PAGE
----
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A nuisance at the Tate Modern

A nuisance at the Tate Modern


The Supreme Court ruled that the Tate Modern’s viewing platform is a “nuisance” to residents of a nearby luxury high-rise. The case could change the way we think about our right to privacy.

“In a 47-page ruling, Britain’s Supreme Court deems the Tate Modern’s viewing platform a nuisance to the residents of a luxury high-rise building with floor-to-ceiling windows just 100 feet away.”


A flat in London’s NEO Bankside development costs more than three million pounds. 

It’s located on the South Bank, just across the road from the Tate Modern art gallery.

The floor-to-ceiling windows offer residents of the flats panoramic views of London’s skyline, but it’s what you can see from the museum’s viewing gallery that’s been the subject of years of legal action.

“It’s been a long-running saga. It’s been through the High Court and the Court of Appeal, and on both occasions the Tate actually won. ”  

JMW’s Inside Man: Your Legal Insider

The Tate Modern’s viewing platform opened in 2016 – four years after the flats were completed — and it gives visitors 360 degree views of the city. But part of it also faces directly into the NEO Bankside development.

There were signs asking visitors to respect the privacy of the people who live in the flats, but the residents felt that didn’t go far enough, so in 2017 a group of them applied for an injunction.

It demanded that the Tate close off parts of the platform to prevent visitors from seeing into their properties. They called it a “relentless” invasion of privacy.

But judges kept ruling against them… until years later, when the case made it to the UK’s highest court. 

“It’s taken Supreme Court a hell of a long time to produce the judgement – over a year – which is a bit odd because they actually say in a judgement that it’s a very simple case.”

JMW’s Inside Man: Your Legal Insider

The residents won their case. The ruling said that the owners face “constant visual intrusion”, which gets in the way of the “ordinary use and enjoyment” of their properties.

But if the case was so straightforward, why did it take judges five years and multiple court hearings to come to a decision?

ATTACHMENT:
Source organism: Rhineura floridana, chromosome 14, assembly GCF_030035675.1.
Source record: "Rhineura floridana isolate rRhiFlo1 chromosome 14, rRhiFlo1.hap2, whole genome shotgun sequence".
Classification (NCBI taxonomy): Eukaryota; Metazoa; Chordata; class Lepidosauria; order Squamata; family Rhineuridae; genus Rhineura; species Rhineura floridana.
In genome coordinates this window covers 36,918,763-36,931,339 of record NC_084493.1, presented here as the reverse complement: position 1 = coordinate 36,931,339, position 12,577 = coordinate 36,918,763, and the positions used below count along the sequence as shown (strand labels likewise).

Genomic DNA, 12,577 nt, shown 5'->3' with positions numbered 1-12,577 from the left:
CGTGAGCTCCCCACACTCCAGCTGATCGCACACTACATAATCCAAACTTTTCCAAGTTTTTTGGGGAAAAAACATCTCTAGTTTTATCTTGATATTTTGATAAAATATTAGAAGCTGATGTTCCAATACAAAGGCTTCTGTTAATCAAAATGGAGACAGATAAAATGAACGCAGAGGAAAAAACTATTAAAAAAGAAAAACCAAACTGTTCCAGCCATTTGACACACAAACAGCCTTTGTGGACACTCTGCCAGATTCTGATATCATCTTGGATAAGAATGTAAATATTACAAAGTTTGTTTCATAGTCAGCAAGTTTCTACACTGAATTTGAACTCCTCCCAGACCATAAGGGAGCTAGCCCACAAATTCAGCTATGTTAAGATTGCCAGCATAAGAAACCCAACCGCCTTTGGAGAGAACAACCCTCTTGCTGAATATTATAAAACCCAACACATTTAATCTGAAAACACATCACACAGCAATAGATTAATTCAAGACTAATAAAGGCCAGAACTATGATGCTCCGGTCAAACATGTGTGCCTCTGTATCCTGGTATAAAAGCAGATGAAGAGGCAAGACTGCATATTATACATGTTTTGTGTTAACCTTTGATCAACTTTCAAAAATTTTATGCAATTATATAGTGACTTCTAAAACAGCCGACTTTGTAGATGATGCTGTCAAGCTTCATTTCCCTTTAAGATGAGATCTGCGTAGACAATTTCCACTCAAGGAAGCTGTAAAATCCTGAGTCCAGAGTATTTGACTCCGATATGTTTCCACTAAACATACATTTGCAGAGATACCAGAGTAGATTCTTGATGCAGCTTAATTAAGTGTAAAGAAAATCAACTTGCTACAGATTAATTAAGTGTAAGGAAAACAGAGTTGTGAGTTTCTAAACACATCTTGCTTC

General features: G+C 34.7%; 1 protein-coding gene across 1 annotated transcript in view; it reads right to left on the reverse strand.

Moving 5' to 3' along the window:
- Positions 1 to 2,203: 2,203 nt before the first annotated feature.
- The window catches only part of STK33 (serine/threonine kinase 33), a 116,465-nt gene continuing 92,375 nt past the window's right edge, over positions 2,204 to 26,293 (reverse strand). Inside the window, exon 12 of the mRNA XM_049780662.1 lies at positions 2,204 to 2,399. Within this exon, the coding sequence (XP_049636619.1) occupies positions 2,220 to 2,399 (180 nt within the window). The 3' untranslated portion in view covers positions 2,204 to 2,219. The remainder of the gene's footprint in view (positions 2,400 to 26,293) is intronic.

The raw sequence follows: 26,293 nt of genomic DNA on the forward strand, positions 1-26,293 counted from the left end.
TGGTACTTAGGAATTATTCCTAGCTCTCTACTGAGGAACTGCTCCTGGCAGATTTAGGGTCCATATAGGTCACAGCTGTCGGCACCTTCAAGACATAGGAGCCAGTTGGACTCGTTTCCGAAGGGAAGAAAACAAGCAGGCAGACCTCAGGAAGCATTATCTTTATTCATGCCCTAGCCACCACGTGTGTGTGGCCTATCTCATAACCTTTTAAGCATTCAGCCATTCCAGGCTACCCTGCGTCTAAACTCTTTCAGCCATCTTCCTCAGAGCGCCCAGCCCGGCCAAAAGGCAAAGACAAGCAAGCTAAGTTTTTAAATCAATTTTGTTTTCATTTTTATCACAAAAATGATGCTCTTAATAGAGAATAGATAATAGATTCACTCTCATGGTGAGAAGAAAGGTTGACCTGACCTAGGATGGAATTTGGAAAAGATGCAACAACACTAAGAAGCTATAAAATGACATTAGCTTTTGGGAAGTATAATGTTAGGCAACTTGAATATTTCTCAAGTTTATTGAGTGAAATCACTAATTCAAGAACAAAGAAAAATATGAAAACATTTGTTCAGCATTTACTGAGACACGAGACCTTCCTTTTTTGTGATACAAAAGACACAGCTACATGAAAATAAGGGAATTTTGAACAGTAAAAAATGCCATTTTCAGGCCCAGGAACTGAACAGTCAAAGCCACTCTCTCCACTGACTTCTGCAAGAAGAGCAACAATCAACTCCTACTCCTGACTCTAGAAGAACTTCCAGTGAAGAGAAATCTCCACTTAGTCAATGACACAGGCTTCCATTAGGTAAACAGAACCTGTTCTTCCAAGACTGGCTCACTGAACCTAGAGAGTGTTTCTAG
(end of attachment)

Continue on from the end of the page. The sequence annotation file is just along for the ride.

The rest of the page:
Usually, a case only makes it to the Supreme Court when there is public interest in the matter. 

And this lawsuit all centred around the idea of neighbourly “nuisance”. As the Supreme Court judgement put it:

“For centuries, the common law of nuisance has protected homeowners from activities of neighbours, which unduly interfere with the ordinary use and enjoyment of their homes. A typical case of nuisance is the neighbour who repeatedly plays loud music late at night, or a nearby factory, which emits unpleasant fumes.”

Supreme Court judgement

But nuisance laws don’t specifically account for visual intrusion. And this was a key question: did the residents of the NEO Bankside development have a reasonable expectation of privacy? 

Or should they have known, when they purchased a flat with glass windows across the road from a public building, that they would be relinquishing some of their privacy?

When the case went to the High Court one of the judges did have sympathy for the residents.

“The viewing gallery attracts hundreds of thousands of people each year, with a maximum of 300 visitors at one time. From the south side of the viewing gallery, visitors can see directly into the winter gardens, through to the general linear combination of the flats.”

High Court judgement

Ultimately though, the High Court concluded that it was also reasonable for the Tate Modern to open a viewing gallery for its visitors. It would be unfair to deprive half a million people of a unique view of London.

So why did the Supreme Court overturn that judgement and what implications could it have?


“The judge found on the evidence at the trial that a very significant number of visitors display an interest in the interiors of the claimant’s flats. Some look, some appear, some take photographs, some wave. Occasionally, binoculars are used.”

Supreme Court judgement

This is an historic case. It’s the first time that the law has acknowledged the existence of visual nuisance – and that may have repercussions for future property disputes. 

But the judges were also clear that this was a unique and very specific set of circumstances.

“The living areas of the claimants’ flats are under constant observation from the Tate’s viewing gallery for much of the day, every day of the week; the number of spectators is in the hundreds of thousands each year; and spectators frequently take photographs of the interiors of the flats and sometimes post them on social media. It is not difficult to imagine how oppressive living in such circumstances would feel for any ordinary person – much like being on display in a zoo.”

Supreme Court judgement

The Tate’s viewing gallery has been closed since the start of the Covid pandemic and hasn’t reopened. It may be forced to close permanently. But that decision will be made by the High Court, where both parties will have to negotiate a solution.

Until then, the residents of NEO Bankside can enjoy their views without people staring back at them.

This episode was written and mixed by Patricia Clarke.